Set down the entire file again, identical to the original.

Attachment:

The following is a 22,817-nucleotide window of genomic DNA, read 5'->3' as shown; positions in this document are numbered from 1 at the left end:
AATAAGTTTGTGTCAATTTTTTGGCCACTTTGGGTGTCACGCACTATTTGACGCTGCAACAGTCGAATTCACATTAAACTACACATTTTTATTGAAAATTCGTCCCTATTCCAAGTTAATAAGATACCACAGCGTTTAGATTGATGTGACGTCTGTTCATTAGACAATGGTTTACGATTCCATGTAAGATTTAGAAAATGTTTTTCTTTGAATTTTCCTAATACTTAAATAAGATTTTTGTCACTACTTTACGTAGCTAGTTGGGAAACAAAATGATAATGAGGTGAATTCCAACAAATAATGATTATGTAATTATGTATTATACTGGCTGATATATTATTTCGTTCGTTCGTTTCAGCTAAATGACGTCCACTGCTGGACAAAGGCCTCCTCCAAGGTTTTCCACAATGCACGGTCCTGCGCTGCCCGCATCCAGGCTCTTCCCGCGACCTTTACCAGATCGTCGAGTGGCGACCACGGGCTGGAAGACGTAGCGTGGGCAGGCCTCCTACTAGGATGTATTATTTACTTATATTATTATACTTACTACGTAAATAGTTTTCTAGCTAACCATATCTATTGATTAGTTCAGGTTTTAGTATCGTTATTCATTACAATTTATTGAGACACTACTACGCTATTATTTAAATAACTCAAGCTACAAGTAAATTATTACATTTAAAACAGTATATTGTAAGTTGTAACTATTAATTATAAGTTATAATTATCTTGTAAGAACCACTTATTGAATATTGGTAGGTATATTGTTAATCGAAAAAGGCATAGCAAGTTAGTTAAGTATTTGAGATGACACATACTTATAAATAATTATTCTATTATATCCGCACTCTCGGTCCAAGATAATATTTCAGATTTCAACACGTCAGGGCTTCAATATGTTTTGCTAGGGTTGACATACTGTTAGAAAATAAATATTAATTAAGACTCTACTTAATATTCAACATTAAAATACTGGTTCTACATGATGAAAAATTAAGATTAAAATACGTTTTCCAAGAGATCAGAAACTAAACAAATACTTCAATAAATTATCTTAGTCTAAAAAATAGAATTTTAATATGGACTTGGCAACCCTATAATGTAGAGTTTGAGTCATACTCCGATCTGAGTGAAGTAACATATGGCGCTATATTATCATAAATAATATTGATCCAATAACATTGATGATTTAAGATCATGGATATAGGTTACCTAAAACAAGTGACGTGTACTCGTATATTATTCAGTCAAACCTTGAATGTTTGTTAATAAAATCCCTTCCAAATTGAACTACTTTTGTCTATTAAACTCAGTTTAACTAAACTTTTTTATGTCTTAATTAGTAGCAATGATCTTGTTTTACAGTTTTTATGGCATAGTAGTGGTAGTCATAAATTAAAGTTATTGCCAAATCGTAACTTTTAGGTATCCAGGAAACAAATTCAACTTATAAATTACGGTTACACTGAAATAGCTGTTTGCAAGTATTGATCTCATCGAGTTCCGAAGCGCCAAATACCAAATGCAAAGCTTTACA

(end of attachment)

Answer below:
The following is a 22,817-nucleotide window of genomic DNA, read 5'->3' as shown; positions in this document are numbered from 1 at the left end:
AATAAGTTTGTGTCAATTTTTTGGCCACTTTGGGTGTCACGCACTATTTGACGCTGCAACAGTCGAATTCACATTAAACTACACATTTTTATTGAAAATTCGTCCCTATTCCAAGTTAATAAGATACCACAGCGTTTAGATTGATGTGACGTCTGTTCATTAGACAATGGTTTACGATTCCATGTAAGATTTAGAAAATGTTTTTCTTTGAATTTTCCTAATACTTAAATAAGATTTTTGTCACTACTTTACGTAGCTAGTTGGGAAACAAAATGATAATGAGGTGAATTCCAACAAATAATGATTATGTAATTATGTATTATACTGGCTGATATATTATTTCGTTCGTTCGTTTCAGCTAAATGACGTCCACTGCTGGACAAAGGCCTCCTCCAAGGTTTTCCACAATGCACGGTCCTGCGCTGCCCGCATCCAGGCTCTTCCCGCGACCTTTACCAGATCGTCGAGTGGCGACCACGGGCTGGAAGACGTAGCGTGGGCAGGCCTCCTACTAGGATGTATTATTTACTTATATTATTATACTTACTACGTAAATAGTTTTCTAGCTAACCATATCTATTGATTAGTTCAGGTTTTAGTATCGTTATTCATTACAATTTATTGAGACACTACTACGCTATTATTTAAATAACTCAAGCTACAAGTAAATTATTACATTTAAAACAGTATATTGTAAGTTGTAACTATTAATTATAAGTTATAATTATCTTGTAAGAACCACTTATTGAATATTGGTAGGTATATTGTTAATCGAAAAAGGCATAGCAAGTTAGTTAAGTATTTGAGATGACACATACTTATAAATAATTATTCTATTATATCCGCACTCTCGGTCCAAGATAATATTTCAGATTTCAACACGTCAGGGCTTCAATATGTTTTGCTAGGGTTGACATACTGTTAGAAAATAAATATTAATTAAGACTCTACTTAATATTCAACATTAAAATACTGGTTCTACATGATGAAAAATTAAGATTAAAATACGTTTTCCAAGAGATCAGAAACTAAACAAATACTTCAATAAATTATCTTAGTCTAAAAAATAGAATTTTAATATGGACTTGGCAACCCTATAATGTAGAGTTTGAGTCATACTCCGATCTGAGTGAAGTAACATATGGCGCTATATTATCATAAATAATATTGATCCAATAACATTGATGATTTAAGATCATGGATATAGGTTACCTAAAACAAGTGACGTGTACTCGTATATTATTCAGTCAAACCTTGAATGTTTGTTAATAAAATCCCTTCCAAATTGAACTACTTTTGTCTATTAAACTCAGTTTAACTAAACTTTTTTATGTCTTAATTAGTAGCAATGATCTTGTTTTACAGTTTTTATGGCATAGTAGTGGTAGTCATAAATTAAAGTTATTGCCAAATCGTAACTTTTAGGTATCCAGGAAACAAATTCAACTTATAAATTACGGTTACACTGAAATAGCTGTTTGCAAGTATTGATCTCATCGAGTTCCGAAGCGCCAAATACCAAATGCAAAGCTTTACA